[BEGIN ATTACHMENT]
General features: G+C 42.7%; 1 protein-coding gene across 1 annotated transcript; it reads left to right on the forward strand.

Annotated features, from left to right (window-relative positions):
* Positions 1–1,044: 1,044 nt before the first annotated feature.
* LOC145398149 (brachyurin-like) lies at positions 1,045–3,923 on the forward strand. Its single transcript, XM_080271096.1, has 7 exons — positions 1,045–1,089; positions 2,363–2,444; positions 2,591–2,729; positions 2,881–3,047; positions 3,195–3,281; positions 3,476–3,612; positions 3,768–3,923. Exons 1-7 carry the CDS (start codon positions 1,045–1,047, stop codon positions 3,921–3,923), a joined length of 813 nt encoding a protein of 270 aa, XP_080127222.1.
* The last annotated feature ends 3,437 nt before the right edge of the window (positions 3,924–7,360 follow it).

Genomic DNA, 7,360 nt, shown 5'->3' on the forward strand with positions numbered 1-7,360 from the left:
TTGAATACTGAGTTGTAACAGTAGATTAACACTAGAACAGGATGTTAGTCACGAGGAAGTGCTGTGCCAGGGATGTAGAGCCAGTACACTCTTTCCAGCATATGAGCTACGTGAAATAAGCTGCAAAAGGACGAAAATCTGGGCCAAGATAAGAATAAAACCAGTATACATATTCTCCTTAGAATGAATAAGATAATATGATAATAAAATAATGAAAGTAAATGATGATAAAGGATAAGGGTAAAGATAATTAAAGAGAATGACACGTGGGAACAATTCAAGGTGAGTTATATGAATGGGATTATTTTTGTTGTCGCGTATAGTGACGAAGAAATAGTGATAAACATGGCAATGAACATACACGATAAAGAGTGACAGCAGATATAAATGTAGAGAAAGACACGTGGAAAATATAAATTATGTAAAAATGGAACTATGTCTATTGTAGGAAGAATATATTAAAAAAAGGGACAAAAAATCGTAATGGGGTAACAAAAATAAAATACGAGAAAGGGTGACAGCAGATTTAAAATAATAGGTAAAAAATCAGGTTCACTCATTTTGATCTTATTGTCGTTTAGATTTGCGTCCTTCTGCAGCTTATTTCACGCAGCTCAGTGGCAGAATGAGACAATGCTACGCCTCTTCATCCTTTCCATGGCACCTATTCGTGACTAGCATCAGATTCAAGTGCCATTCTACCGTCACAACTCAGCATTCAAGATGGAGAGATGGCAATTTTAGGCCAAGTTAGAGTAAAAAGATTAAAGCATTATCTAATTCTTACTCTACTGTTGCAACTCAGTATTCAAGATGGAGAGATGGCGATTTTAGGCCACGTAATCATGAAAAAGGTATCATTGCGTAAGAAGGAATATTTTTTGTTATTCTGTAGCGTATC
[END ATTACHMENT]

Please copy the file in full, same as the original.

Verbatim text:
General features: G+C 42.7%; 1 protein-coding gene across 1 annotated transcript; it reads left to right on the forward strand.

Annotated features, from left to right (window-relative positions):
* Positions 1–1,044: 1,044 nt before the first annotated feature.
* LOC145398149 (brachyurin-like) lies at positions 1,045–3,923 on the forward strand. Its single transcript, XM_080271096.1, has 7 exons — positions 1,045–1,089; positions 2,363–2,444; positions 2,591–2,729; positions 2,881–3,047; positions 3,195–3,281; positions 3,476–3,612; positions 3,768–3,923. Exons 1-7 carry the CDS (start codon positions 1,045–1,047, stop codon positions 3,921–3,923), a joined length of 813 nt encoding a protein of 270 aa, XP_080127222.1.
* The last annotated feature ends 3,437 nt before the right edge of the window (positions 3,924–7,360 follow it).

Genomic DNA, 7,360 nt, shown 5'->3' on the forward strand with positions numbered 1-7,360 from the left:
TTGAATACTGAGTTGTAACAGTAGATTAACACTAGAACAGGATGTTAGTCACGAGGAAGTGCTGTGCCAGGGATGTAGAGCCAGTACACTCTTTCCAGCATATGAGCTACGTGAAATAAGCTGCAAAAGGACGAAAATCTGGGCCAAGATAAGAATAAAACCAGTATACATATTCTCCTTAGAATGAATAAGATAATATGATAATAAAATAATGAAAGTAAATGATGATAAAGGATAAGGGTAAAGATAATTAAAGAGAATGACACGTGGGAACAATTCAAGGTGAGTTATATGAATGGGATTATTTTTGTTGTCGCGTATAGTGACGAAGAAATAGTGATAAACATGGCAATGAACATACACGATAAAGAGTGACAGCAGATATAAATGTAGAGAAAGACACGTGGAAAATATAAATTATGTAAAAATGGAACTATGTCTATTGTAGGAAGAATATATTAAAAAAAGGGACAAAAAATCGTAATGGGGTAACAAAAATAAAATACGAGAAAGGGTGACAGCAGATTTAAAATAATAGGTAAAAAATCAGGTTCACTCATTTTGATCTTATTGTCGTTTAGATTTGCGTCCTTCTGCAGCTTATTTCACGCAGCTCAGTGGCAGAATGAGACAATGCTACGCCTCTTCATCCTTTCCATGGCACCTATTCGTGACTAGCATCAGATTCAAGTGCCATTCTACCGTCACAACTCAGCATTCAAGATGGAGAGATGGCAATTTTAGGCCAAGTTAGAGTAAAAAGATTAAAGCATTATCTAATTCTTACTCTACTGTTGCAACTCAGTATTCAAGATGGAGAGATGGCGATTTTAGGCCACGTAATCATGAAAAAGGTATCATTGCGTAAGAAGGAATATTTTTTGTTATTCTGTAGCGTATC